• Interviews of eyewitnesses and community members will degenerate into intimidating interrogations with damaging allegations made against their character.
  • Videotapes and other evidence will be lost or compromised by investigators and key witnesses or family members will not be questioned by the police.
  • A typical investigation of a murder that includes a weapon, perpetrator, multiple videos and eyewitnesses is usually wrapped up within a matter of days. However, when the police murder an innocent civilian, months transpire before a decision is announced concerning whether or not charges will be filed.

Typically, no charges are brought against the police at the end of an investigation. Or, if charges are filed, the case against them is fumbled in such a glaring way by prosecutors, or evidence against the police is deemed inadmissible by the Court, or instructions to the jury are narrowly prescribed in such a way as to guarantee an acquittal. In the end, the repeated failure of America’s justice system to convict police who murder innocent Black lives begins to feel like state-sanctioned murder. All that notwithstanding, every day ordinary civilians are convicted of murder in much less time on far less evidence in America’s courts.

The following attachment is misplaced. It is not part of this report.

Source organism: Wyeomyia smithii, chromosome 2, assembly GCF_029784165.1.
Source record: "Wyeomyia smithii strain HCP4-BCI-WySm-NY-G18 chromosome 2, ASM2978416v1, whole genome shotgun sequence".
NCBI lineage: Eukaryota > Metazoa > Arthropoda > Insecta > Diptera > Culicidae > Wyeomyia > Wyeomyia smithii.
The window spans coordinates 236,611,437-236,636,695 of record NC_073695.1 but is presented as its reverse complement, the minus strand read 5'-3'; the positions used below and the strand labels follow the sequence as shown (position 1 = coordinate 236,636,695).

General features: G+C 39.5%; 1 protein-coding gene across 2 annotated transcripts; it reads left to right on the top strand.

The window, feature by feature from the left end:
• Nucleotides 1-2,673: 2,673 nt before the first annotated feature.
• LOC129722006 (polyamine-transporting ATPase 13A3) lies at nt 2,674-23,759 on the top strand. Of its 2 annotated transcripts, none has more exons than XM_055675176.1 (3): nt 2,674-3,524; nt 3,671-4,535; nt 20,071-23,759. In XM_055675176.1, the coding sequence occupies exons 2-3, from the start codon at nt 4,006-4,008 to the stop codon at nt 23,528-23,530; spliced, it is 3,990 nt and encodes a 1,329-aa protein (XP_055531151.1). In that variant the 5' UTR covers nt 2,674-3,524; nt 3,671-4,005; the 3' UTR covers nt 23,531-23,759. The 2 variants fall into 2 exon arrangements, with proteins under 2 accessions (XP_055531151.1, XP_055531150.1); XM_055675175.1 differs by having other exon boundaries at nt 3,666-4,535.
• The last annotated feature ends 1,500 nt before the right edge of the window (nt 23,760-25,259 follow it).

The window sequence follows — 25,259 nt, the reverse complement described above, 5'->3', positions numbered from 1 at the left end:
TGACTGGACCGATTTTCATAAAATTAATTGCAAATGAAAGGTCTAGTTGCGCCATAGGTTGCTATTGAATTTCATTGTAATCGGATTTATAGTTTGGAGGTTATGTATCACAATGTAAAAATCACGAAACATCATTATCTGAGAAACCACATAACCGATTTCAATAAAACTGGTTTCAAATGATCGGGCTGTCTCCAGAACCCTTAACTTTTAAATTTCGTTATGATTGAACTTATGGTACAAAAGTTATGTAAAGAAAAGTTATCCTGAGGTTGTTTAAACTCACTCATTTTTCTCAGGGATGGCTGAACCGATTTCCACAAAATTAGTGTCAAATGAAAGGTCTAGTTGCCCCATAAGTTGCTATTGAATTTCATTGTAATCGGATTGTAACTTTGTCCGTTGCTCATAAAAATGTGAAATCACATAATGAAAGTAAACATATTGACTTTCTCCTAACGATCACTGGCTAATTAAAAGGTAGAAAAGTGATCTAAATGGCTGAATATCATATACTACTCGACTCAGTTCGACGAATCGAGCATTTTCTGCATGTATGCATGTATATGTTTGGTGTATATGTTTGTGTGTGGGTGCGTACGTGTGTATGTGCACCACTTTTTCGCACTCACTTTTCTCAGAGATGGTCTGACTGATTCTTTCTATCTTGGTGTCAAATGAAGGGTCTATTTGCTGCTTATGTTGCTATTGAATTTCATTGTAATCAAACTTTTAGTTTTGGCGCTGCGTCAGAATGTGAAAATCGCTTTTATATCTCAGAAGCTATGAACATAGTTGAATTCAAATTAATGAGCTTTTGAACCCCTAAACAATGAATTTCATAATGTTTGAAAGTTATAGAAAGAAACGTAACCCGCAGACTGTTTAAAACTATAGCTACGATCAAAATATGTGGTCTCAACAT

Something has to change in America.

First, America needs to reckon with its historic race problem whereby Black life is devalued. Despite moral movements in America which purport to defend the sanctity of life, those voices fall eerily silent when innocent Black lives are murdered by the police. Despite the gun lobby’s movement for the right to bear arms in America, those voices fall eerily silent when innocent Black people who bear arms without threatening the police are murdered, while the police allege justification in killing the person simply because they believed he was armed with a gun or other weapon. When Black life is not valued, it follows that Blacks are not seen as having any rights that the police are bound to protect.